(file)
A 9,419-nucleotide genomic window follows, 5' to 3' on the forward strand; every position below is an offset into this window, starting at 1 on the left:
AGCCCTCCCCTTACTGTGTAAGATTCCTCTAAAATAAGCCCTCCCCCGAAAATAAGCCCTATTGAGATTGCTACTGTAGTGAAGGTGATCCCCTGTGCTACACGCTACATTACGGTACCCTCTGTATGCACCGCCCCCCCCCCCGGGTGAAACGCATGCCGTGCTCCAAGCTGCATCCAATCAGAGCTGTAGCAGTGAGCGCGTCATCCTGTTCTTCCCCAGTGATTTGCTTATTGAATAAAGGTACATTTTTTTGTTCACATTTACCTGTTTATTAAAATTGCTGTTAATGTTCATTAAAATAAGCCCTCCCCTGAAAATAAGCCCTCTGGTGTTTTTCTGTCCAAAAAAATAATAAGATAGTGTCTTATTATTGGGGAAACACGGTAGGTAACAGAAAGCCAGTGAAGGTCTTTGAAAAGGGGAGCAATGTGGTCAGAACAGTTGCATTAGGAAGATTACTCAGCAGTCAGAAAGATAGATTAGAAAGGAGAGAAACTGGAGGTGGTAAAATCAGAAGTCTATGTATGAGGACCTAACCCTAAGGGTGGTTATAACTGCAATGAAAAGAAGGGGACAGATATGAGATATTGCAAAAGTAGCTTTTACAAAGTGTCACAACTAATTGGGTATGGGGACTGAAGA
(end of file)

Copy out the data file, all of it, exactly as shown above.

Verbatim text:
A 9,419-nucleotide genomic window follows, 5' to 3' on the forward strand; every position below is an offset into this window, starting at 1 on the left:
AGCCCTCCCCTTACTGTGTAAGATTCCTCTAAAATAAGCCCTCCCCCGAAAATAAGCCCTATTGAGATTGCTACTGTAGTGAAGGTGATCCCCTGTGCTACACGCTACATTACGGTACCCTCTGTATGCACCGCCCCCCCCCCCGGGTGAAACGCATGCCGTGCTCCAAGCTGCATCCAATCAGAGCTGTAGCAGTGAGCGCGTCATCCTGTTCTTCCCCAGTGATTTGCTTATTGAATAAAGGTACATTTTTTTGTTCACATTTACCTGTTTATTAAAATTGCTGTTAATGTTCATTAAAATAAGCCCTCCCCTGAAAATAAGCCCTCTGGTGTTTTTCTGTCCAAAAAAATAATAAGATAGTGTCTTATTATTGGGGAAACACGGTAGGTAACAGAAAGCCAGTGAAGGTCTTTGAAAAGGGGAGCAATGTGGTCAGAACAGTTGCATTAGGAAGATTACTCAGCAGTCAGAAAGATAGATTAGAAAGGAGAGAAACTGGAGGTGGTAAAATCAGAAGTCTATGTATGAGGACCTAACCCTAAGGGTGGTTATAACTGCAATGAAAAGAAGGGGACAGATATGAGATATTGCAAAAGTAGCTTTTACAAAGTGTCACAACTAATTGGGTATGGGGACTGAAGA